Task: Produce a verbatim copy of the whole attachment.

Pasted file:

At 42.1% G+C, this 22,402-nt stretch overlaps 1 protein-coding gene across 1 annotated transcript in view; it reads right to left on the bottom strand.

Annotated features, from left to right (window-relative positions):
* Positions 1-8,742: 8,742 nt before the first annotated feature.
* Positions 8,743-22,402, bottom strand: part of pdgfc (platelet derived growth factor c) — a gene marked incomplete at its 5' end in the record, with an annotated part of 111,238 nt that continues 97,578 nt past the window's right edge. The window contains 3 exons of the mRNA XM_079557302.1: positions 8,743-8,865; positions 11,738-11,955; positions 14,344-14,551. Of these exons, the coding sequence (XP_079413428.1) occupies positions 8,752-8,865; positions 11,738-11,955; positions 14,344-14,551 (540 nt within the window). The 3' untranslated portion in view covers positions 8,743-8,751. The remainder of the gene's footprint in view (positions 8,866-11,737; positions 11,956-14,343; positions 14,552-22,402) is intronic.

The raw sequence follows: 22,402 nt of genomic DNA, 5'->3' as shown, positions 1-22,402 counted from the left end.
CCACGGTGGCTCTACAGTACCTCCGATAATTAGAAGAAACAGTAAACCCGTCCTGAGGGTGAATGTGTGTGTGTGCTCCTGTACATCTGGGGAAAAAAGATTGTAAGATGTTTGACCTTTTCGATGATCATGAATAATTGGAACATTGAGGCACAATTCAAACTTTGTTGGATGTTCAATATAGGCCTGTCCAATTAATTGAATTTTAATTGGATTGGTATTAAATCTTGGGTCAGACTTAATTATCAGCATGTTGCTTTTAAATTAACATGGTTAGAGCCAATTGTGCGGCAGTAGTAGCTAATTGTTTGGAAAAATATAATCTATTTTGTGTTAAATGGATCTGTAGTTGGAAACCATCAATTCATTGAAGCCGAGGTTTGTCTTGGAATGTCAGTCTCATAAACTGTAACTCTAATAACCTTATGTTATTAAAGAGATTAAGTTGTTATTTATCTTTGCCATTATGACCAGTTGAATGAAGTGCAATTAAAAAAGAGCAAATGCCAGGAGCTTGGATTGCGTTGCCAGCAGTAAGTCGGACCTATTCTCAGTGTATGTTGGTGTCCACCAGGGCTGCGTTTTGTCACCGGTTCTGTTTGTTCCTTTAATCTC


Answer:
At 42.1% G+C, this 22,402-nt stretch overlaps 1 protein-coding gene across 1 annotated transcript in view; it reads right to left on the bottom strand.

Annotated features, from left to right (window-relative positions):
* Positions 1-8,742: 8,742 nt before the first annotated feature.
* Positions 8,743-22,402, bottom strand: part of pdgfc (platelet derived growth factor c) — a gene marked incomplete at its 5' end in the record, with an annotated part of 111,238 nt that continues 97,578 nt past the window's right edge. The window contains 3 exons of the mRNA XM_079557302.1: positions 8,743-8,865; positions 11,738-11,955; positions 14,344-14,551. Of these exons, the coding sequence (XP_079413428.1) occupies positions 8,752-8,865; positions 11,738-11,955; positions 14,344-14,551 (540 nt within the window). The 3' untranslated portion in view covers positions 8,743-8,751. The remainder of the gene's footprint in view (positions 8,866-11,737; positions 11,956-14,343; positions 14,552-22,402) is intronic.

The raw sequence follows: 22,402 nt of genomic DNA, 5'->3' as shown, positions 1-22,402 counted from the left end.
CCACGGTGGCTCTACAGTACCTCCGATAATTAGAAGAAACAGTAAACCCGTCCTGAGGGTGAATGTGTGTGTGTGCTCCTGTACATCTGGGGAAAAAAGATTGTAAGATGTTTGACCTTTTCGATGATCATGAATAATTGGAACATTGAGGCACAATTCAAACTTTGTTGGATGTTCAATATAGGCCTGTCCAATTAATTGAATTTTAATTGGATTGGTATTAAATCTTGGGTCAGACTTAATTATCAGCATGTTGCTTTTAAATTAACATGGTTAGAGCCAATTGTGCGGCAGTAGTAGCTAATTGTTTGGAAAAATATAATCTATTTTGTGTTAAATGGATCTGTAGTTGGAAACCATCAATTCATTGAAGCCGAGGTTTGTCTTGGAATGTCAGTCTCATAAACTGTAACTCTAATAACCTTATGTTATTAAAGAGATTAAGTTGTTATTTATCTTTGCCATTATGACCAGTTGAATGAAGTGCAATTAAAAAAGAGCAAATGCCAGGAGCTTGGATTGCGTTGCCAGCAGTAAGTCGGACCTATTCTCAGTGTATGTTGGTGTCCACCAGGGCTGCGTTTTGTCACCGGTTCTGTTTGTTCCTTTAATCTC